Here are a couple of reference photos for 1930s period clothing. Use what works was the motto of the day.  To protect their head and hands from insects and road debris first world war pilot’s helmets, gauntlets and goggles were used. Equine riding pants and work boots along with a scarf and short coat or sweater would cut the wind and keep riders comfortably warm. I will be using using the third guy from the left as inspiration for my rider.



I assembled then cut up a Tamiya figure reattaching the legs at the necessary angles. To make it easier to sand the arms will wait until the legs and torso are done. Once the plastic glue dried I out filling the butt, hips and knees. Hopefully this will give it strength at the joints during the sculpting process.



Starting the pants and helmet.



Pants, boots, helmet and goggles complete.  I added a scarf to keep his neck warm and have the bottom of the coat done.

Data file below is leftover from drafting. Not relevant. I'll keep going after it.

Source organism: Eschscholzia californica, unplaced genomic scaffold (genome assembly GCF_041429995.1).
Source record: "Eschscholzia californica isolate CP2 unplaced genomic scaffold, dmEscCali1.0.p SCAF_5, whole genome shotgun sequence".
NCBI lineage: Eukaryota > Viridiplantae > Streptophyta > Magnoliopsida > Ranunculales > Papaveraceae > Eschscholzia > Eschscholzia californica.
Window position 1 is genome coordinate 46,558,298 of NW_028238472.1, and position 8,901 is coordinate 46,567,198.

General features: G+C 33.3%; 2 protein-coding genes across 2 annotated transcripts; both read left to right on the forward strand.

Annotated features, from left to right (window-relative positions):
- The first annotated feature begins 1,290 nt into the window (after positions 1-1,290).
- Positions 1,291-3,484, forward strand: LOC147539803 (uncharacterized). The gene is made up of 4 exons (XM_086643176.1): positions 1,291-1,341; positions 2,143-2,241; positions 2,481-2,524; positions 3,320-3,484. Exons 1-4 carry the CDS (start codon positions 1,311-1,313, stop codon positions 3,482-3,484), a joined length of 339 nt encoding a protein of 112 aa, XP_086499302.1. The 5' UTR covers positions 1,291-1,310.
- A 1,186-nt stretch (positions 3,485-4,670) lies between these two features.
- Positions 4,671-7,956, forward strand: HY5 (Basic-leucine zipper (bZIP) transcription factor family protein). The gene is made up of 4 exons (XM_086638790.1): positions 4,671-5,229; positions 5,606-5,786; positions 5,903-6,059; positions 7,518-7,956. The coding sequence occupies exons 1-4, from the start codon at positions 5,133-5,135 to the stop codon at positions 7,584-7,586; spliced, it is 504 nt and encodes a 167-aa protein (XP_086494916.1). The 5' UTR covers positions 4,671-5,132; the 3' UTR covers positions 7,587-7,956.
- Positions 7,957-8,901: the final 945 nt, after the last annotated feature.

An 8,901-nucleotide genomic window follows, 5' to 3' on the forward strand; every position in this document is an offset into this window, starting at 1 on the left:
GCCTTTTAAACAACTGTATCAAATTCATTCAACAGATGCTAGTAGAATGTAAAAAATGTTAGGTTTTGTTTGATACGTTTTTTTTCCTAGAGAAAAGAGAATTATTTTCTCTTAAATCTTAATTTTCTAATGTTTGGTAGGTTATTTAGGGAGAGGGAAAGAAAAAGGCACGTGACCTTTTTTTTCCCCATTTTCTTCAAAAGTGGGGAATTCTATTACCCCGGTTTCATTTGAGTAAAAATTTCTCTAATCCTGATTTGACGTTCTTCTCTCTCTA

The arms are added. Getting him to fit the bike and hold the grips was real pain. Once the glue was dry I gave him sleeves and then finally gauntlet style pilot gloves. He will need some sanding and a coat or two of primer before the painting starts.

Time to get going on the bike. I drilled out the rivets holding the engine together and the axle ends. With it in pieces I can easily paint the frame and other details.


The rims on the real bike are black with metal spokes. Each rim on the model is made of two pieces so I had to paint inside and out to hide the chrome finish. Once dry they were reassembled and set aside.


To make the bike stand upright on the layout a nail was embedded through the bottom of the bike frame with the head glued inside of the engine using E3K. I had to notch both halves of the engine casing at the bottom for it to pass through.